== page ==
Why do certain cheeses stink?
There is a particular type of cheese— Epoisses de Bourgogne — that is so smelly, it has been banned from public vehicles in France. Limburger, another kind of cheese, is typically thought of as the stinkiest cheese on the market, as it smells like dirty feet. The disconcerting fact about Limburger is it smells like feet because it is fermented with the same bacterium — Brevabacterium linens —  that is also found on human skin and is responsible for foot odor.

Why in the world does stinky cheese exist in the first place? Even though certain bacteria and mold added to ferment cheese can create a rind that can clear a room, it actually can also infuse the actual cheese with a very complex, even floral taste. Stinky cheeses often do not taste as they smell, so the next time you encounter a stinky cheese, go ahead and try it — you might be pleasantly surprised.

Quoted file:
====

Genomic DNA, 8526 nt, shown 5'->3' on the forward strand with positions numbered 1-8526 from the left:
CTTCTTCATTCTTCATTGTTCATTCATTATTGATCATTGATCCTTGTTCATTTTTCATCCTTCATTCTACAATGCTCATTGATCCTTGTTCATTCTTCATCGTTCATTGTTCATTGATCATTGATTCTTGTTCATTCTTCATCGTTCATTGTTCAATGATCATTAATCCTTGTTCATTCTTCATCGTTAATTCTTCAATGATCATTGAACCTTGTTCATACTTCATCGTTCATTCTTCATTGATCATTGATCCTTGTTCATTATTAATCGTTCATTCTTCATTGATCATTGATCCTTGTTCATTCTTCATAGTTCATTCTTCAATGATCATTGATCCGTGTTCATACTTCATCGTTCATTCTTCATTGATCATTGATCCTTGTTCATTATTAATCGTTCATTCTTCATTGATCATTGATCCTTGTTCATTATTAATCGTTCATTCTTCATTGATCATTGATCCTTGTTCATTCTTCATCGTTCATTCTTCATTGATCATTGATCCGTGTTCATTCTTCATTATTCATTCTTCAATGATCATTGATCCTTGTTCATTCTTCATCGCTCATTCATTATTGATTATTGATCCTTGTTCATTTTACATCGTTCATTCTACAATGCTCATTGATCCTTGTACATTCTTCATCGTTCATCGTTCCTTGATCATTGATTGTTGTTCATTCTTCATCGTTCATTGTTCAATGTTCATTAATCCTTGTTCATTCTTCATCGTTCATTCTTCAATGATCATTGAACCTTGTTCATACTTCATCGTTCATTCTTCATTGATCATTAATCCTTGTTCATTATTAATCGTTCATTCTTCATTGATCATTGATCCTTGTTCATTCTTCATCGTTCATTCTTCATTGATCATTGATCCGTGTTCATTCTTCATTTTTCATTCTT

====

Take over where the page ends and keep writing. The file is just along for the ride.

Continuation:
Is moldy cheese safe to eat?
There are thousands of types of mold, some harmless and some not. Certain types can create a delicious taste when used in cheesemaking, like in Stilton Blue or Roquefort. But the type that sprouted on your rind of parmesan in the fridge? Don’t eat it, but don’t throw the whole thing away, either. Hard and semi-hard cheeses are dense enough to block the mold from penetrating very deep, so cut it off at least an inch deep, and it’s perfectly safe to consume.

Soft or runny cheeses, however, like mozzarella or cottage cheese, should be tossed out once mold has sprouted. Mold has invisible “tentacles” that reach past the surface and deeper into the container because soft and runny cheeses are not dense enough to block them.